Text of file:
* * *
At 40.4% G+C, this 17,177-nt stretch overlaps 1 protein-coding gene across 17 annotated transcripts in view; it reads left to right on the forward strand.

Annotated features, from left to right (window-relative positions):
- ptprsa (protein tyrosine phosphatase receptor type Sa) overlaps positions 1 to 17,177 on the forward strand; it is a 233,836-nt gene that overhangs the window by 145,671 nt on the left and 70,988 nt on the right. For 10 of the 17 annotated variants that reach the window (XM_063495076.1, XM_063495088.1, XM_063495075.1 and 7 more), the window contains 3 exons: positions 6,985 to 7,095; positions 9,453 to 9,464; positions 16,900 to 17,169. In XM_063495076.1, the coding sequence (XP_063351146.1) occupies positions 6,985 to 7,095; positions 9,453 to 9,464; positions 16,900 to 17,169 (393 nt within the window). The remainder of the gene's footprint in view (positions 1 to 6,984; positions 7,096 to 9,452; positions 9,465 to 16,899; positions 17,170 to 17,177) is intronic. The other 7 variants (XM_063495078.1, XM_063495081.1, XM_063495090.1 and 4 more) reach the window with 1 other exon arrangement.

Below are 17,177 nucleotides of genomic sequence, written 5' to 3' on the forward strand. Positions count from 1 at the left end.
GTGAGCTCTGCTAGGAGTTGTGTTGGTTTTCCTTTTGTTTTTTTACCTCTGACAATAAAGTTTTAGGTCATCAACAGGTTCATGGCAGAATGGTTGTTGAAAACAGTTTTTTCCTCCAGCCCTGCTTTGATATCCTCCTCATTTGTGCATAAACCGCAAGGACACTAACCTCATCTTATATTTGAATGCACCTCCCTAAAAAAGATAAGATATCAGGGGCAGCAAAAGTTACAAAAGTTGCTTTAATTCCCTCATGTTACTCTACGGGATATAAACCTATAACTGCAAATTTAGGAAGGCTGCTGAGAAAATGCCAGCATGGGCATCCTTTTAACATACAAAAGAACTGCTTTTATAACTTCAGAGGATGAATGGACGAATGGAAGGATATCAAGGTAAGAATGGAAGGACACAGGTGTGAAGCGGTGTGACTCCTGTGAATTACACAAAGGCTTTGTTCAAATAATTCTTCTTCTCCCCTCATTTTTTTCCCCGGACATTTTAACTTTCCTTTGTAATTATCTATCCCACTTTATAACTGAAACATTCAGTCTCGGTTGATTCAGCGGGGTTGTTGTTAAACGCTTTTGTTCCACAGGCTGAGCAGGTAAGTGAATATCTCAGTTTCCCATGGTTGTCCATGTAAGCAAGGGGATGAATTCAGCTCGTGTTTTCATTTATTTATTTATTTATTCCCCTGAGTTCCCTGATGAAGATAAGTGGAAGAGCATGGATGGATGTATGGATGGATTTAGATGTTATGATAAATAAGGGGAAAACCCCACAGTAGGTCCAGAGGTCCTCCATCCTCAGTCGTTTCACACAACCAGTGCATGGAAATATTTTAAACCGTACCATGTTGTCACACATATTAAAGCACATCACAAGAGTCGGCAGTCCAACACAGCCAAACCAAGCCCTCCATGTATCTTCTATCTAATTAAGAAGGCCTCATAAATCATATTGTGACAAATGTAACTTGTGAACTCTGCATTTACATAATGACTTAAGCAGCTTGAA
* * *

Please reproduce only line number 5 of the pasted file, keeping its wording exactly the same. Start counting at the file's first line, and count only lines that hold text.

GTGAGCTCTGCTAGGAGTTGTGTTGGTTTTCCTTTTGTTTTTTTACCTCTGACAATAAAGTTTTAGGTCATCAACAGGTTCATGGCAGAATGGTTGTTGAAAACAGTTTTTTCCTCCAGCCCTGCTTTGATATCCTCCTCATTTGTGCATAAACCGCAAGGACACTAACCTCATCTTATATTTGAATGCACCTCCCTAAAAAAGATAAGATATCAGGGGCAGCAAAAGTTACAAAAGTTGCTTTAATTCCCTCATGTTACTCTACGGGATATAAACCTATAACTGCAAATTTAGGAAGGCTGCTGAGAAAATGCCAGCATGGGCATCCTTTTAACATACAAAAGAACTGCTTTTATAACTTCAGAGGATGAATGGACGAATGGAAGGATATCAAGGTAAGAATGGAAGGACACAGGTGTGAAGCGGTGTGACTCCTGTGAATTACACAAAGGCTTTGTTCAAATAATTCTTCTTCTCCCCTCATTTTTTTCCCCGGACATTTTAACTTTCCTTTGTAATTATCTATCCCACTTTATAACTGAAACATTCAGTCTCGGTTGATTCAGCGGGGTTGTTGTTAAACGCTTTTGTTCCACAGGCTGAGCAGGTAAGTGAATATCTCAGTTTCCCATGGTTGTCCATGTAAGCAAGGGGATGAATTCAGCTCGTGTTTTCATTTATTTATTTATTTATTCCCCTGAGTTCCCTGATGAAGATAAGTGGAAGAGCATGGATGGATGTATGGATGGATTTAGATGTTATGATAAATAAGGGGAAAACCCCACAGTAGGTCCAGAGGTCCTCCATCCTCAGTCGTTTCACACAACCAGTGCATGGAAATATTTTAAACCGTACCATGTTGTCACACATATTAAAGCACATCACAAGAGTCGGCAGTCCAACACAGCCAAACCAAGCCCTCCATGTATCTTCTATCTAATTAAGAAGGCCTCATAAATCATATTGTGACAAATGTAACTTGTGAACTCTGCATTTACATAATGACTTAAGCAGCTTGAA